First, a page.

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Java Performance
The House That Jack Built
by Jack Shirazi
August 7, 2003
What is the difference between knowing how to use a profiler and knowing how to tune an app? At least $10,000.


Do you know how to use a hammer? A screwdriver? A saw? Almost certainly you do. Does that mean you can build a house? Well maybe, but unless you have previous experience at building houses, I don't think I'd want to live in the one you built. Knowing how to use the tools is not the same skill as being able to build a house.

So why is it that so many people seem to think that knowing how to use a profiling tool means you know how to tune an application? For sure, having a profiler as opposed to not having one makes tuning much easier, just like having a hammer as opposed to not having one makes building a house much easier. But the tool increases your productivity, it doesn't enable the ability. You don't suddenly have the ability to build a house because you know how to use a hammer; you don't suddenly have the ability to tune an application because you know how to use a profiler.

There's a number of different types of consulting I do for customers. Mentoring is one. Architecture reviews are another. A third is performance management, where I get involved early on in a project and ensure that performance goals are met over the project lifetime. But one type of consulting is quite different: it's called fire-fighting. It's when a project is in "panic" mode, and deperately needs fixing in a short time. Inadequate performance is only one of the possible reasons for a project to get into "panic" mode, but that's the panic mode I get called in to handle. One of my first questions is "What tools do you have?", so that I know what to bring with me. I never have to bring a profiler. Every site has one. They also know how to use it. At least one of the developers will have been on the profiler vendor's training course. But they still got into "performance panic" mode. It's not the developer's fault. It's down to the difference between knowing how to use a profiler and knowing how to performance tune. It's just another skill, nothing special about it. You can acquire performance tuning skills through training, just like you can acquire most other skills through training.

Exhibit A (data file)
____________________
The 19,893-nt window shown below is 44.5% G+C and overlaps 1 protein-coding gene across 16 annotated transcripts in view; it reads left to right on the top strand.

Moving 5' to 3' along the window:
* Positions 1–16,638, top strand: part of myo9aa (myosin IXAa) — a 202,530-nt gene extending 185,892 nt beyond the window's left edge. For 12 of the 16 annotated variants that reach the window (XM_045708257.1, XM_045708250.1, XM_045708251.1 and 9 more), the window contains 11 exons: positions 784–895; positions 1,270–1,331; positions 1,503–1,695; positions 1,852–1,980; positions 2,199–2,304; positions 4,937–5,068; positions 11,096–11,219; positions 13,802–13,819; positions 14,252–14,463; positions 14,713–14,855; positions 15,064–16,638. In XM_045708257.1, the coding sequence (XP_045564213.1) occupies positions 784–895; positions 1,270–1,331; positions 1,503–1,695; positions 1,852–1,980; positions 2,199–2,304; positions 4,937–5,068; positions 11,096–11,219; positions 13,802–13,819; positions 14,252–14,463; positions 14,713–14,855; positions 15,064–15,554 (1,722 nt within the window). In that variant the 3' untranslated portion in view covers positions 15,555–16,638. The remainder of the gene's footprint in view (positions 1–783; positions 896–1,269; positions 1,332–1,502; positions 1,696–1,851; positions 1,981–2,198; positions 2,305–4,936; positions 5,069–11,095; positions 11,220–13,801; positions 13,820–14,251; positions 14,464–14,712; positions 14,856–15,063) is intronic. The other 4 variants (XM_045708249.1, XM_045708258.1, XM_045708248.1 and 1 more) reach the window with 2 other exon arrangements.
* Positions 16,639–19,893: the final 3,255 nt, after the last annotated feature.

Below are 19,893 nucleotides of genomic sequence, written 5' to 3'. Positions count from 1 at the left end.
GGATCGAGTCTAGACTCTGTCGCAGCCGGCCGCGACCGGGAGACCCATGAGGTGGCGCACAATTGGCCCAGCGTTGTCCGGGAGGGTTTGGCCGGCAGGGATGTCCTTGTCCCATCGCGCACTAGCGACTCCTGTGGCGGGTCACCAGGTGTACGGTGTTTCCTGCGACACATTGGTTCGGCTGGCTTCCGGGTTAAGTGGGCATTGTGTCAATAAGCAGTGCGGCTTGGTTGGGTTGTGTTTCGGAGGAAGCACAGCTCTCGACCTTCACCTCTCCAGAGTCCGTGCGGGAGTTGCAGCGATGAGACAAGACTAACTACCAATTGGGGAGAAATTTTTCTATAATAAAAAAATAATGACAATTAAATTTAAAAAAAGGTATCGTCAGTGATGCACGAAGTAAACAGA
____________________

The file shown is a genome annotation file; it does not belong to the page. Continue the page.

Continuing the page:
So please, try to remember that if you want to build a house it's not enough to know how to use a hammer, you need to know house building skills; if you want to performance tune an app it's not enough to know how to use a profiler, you need to know performance tuning skills. And yes, I do know I'm ranting a bit. It's because I can see yet another project that has decided all they need to know about is profilers and everything will be okay. And I know that in a couple of years, when the project is due to deploy, they will be having a fire-fight. I don't rejoice that I'll have more work in a couple of years. I get annoyed because our industry refuses to improve it's practices when improvement is possible.

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About the Blogger

Jack Shirazi is the author of O'Reilly's "Java Performance Tuning" and director of the popular website, the world's premier site for Java performance information. Jack writes articles for many magazines, usually about Java performance related matters. He also oversees the output at, publishing around 1 000 performance tips a year as well as many articles about performance tools, discussion groups, and much more. In his earlier life Jack also published work on protein structure prediction and black hole thermodynamics, and contributed to some Perl5 core modules "back when he had more time".

This weblog entry is Copyright © 2003 Jack Shirazi. All rights reserved.

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